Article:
CO2 is a bit different because it's (according to the prevailing wisdom) screwing with one of the inputs, to wit, it's increasing the retention of heat energy from the sun. That's got the potential to cause more long range problems than something that moves around energy in the existing system.

              • Re: (Score:3, Interesting)

                by raddan ( 519638 )
                We know that energy must be leaving the system, because we're capturing it with a turbine. We know that the amount of energy we remove from the system (we can define the system here as "the Earth", I suppose) is [energy harnessed] + [conversion loss]. Conversion losses probably happen in the mechanical linkages, transmission losses on the power lines due to impedance, and so on. These things generate heat. I don't know what the net effect of reducing wind speed would be. Maybe it increases the local te
              • The windmills take out energy by providing resistance against the wind and converting that energy into motion.

                Think of how many acres of rainforest are destroyed every year (or day), and how much has been destroyed overall in the last hundred years or so. Those trees cut the wind also and transferred that energy into movement of leaves, branches, or entire trees.

                I think even if we got all the world's energy from wind, it wouldn't even be close to the number of trees which have been cut.

              • Matters of scale. (Score:3, Insightful)

                by C10H14N2 ( 640033 )

                The problem here is that the scale involved is enormous. One day of an average hurricane releases roughly the energy equivalent of an entire year of electrical consumption...for the entire planet.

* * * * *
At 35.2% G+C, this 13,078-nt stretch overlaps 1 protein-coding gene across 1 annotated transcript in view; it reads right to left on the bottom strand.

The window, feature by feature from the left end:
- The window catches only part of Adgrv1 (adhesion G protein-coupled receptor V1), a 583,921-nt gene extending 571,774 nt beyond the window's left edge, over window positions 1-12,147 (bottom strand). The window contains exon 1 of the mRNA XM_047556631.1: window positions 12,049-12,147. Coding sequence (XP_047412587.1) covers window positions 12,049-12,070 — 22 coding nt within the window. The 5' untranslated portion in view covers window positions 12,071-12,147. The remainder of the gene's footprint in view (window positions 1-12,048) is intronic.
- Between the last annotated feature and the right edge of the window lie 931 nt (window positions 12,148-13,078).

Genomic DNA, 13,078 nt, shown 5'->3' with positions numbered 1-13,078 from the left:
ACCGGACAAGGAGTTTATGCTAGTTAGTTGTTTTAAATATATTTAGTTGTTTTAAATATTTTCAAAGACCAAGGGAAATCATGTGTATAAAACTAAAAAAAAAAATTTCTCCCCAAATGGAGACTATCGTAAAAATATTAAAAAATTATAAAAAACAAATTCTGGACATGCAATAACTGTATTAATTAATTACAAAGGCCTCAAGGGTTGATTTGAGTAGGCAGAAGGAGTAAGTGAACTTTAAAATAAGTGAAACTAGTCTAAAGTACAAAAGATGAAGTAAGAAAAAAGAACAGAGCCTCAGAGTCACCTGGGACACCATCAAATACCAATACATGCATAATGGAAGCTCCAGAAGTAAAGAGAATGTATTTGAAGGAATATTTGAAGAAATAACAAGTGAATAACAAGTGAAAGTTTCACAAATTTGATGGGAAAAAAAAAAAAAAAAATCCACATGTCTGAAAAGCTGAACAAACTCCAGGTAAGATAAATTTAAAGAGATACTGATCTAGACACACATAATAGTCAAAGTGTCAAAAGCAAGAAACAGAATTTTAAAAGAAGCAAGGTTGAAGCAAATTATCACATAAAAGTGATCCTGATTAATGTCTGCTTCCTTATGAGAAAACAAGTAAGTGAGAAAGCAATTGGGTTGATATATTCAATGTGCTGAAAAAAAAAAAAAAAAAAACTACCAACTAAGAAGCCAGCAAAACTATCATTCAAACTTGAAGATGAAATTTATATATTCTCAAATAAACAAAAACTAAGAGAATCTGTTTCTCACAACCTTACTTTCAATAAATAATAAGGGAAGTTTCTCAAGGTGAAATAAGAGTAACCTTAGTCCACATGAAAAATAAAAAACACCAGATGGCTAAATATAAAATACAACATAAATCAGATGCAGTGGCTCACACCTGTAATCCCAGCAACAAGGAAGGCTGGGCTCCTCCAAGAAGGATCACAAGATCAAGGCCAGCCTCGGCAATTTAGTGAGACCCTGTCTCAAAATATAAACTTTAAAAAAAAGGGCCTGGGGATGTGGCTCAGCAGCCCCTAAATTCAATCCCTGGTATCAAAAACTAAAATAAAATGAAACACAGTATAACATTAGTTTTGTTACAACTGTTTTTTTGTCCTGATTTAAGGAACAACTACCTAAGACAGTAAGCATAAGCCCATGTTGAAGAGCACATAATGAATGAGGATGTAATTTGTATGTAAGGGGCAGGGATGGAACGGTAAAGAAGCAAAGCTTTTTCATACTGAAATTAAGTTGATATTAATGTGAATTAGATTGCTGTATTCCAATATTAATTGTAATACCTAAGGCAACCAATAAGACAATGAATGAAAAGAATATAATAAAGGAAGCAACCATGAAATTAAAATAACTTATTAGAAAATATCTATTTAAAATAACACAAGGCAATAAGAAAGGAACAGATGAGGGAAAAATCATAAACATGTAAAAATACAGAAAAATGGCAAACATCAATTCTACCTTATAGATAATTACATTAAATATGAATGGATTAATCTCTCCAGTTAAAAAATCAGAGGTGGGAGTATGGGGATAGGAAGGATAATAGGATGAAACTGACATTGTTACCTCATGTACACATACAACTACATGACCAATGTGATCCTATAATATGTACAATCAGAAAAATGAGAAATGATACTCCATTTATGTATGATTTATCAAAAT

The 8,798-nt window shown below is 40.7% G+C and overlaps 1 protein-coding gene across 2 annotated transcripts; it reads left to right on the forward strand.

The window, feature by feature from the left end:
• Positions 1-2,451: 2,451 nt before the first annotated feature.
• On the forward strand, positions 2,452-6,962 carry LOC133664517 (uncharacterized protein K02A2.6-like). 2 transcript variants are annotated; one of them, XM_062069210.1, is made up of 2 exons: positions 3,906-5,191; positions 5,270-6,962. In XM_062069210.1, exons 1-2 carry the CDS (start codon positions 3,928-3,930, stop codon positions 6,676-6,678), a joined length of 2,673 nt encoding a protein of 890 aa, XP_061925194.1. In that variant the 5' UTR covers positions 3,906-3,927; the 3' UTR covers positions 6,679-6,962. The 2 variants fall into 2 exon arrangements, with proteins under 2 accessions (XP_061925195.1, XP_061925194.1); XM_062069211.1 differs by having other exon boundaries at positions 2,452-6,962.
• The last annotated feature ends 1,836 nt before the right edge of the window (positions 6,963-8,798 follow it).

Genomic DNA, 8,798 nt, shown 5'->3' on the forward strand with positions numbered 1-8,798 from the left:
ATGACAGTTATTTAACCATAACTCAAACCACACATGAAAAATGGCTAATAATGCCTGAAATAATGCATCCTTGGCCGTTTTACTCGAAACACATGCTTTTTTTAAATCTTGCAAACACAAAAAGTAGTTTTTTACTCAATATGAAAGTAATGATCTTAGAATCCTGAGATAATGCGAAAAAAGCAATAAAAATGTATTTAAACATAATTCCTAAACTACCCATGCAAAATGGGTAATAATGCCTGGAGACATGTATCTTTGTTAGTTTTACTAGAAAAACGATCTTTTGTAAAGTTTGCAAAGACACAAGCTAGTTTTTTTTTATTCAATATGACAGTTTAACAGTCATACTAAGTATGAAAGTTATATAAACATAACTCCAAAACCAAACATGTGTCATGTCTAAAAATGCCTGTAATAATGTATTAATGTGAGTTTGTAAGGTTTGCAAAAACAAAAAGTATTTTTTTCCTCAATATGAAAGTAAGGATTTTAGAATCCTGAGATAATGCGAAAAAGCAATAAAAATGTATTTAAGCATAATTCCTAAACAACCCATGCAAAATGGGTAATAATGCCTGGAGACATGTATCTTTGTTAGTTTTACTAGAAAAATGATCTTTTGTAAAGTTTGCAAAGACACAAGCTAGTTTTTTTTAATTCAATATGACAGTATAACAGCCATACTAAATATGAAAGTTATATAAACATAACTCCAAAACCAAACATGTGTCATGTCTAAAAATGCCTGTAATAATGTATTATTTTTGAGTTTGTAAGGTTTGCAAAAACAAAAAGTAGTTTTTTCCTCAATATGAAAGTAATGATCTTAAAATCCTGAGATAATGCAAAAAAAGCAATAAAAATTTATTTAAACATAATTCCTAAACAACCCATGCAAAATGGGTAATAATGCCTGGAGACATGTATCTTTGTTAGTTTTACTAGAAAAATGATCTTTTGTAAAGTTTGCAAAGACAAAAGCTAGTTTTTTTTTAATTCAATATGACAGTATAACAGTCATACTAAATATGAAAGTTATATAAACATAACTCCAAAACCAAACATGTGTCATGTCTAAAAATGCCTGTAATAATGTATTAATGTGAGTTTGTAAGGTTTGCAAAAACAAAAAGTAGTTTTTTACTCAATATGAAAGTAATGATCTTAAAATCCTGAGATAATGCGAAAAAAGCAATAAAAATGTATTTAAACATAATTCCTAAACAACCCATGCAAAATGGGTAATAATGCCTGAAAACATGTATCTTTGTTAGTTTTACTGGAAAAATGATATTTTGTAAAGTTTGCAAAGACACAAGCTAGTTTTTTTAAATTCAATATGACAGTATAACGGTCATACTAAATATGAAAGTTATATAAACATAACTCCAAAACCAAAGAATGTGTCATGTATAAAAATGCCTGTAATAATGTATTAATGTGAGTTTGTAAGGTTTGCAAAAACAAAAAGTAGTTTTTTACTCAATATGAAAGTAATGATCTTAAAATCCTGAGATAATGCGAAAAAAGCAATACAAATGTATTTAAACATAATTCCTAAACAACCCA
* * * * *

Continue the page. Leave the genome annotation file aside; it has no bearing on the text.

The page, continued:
...and that energy is being constantly replenished by a source [] that is not likely to run out any time soon.

          • by davester666 ( 731373 ) on Friday April 03, 2009 @04:16PM (#27450659) Journal

            Of course, these offshore windmills mustn't be within eyesight of any rich people's homes...

  ,0,5450016.story []

          • Re: (Score:3, Interesting)

            by roystgnr ( 4015 )

            I don't think we will ever be able to run a tank or a fighter jet off of electricity alone.

            We could do so right now, if we really had to. For example, electrolysis of water produces hydrogen, the Sabatier process adds carbon dioxide and gives you methane, steam reforming gets you back to carbon monoxide and hydrogen, Fischer-Tropsch gives you alkanes, and then you just pour your synthetic diesel and kerosene into the same tanks and jets that you were fueling with fossil fuels before. All the technology is

        • by INeededALogin ( 771371 ) on Friday April 03, 2009 @03:47PM (#27450157) Journal
          If another country (or terrorist) wanted to seriously hurt the US, they'd just have to target a broad swath of these offshore windmills. A pretty easy target I'd think?

          This is a pretty weak argument when you consider that we have the Coast Guard, the largest Navy in the world, and the most advanced monitoring of our coasts. Not to mention the sheer size of the United States and the fact that these windmills could be deployed on two different oceans. We are not talking 100 Windmills here. Also, I am sure the military will find a way to make these Windmills useful to our national defense. I doubt missiles, but those poor whales are probably gonna have more sonar pollution.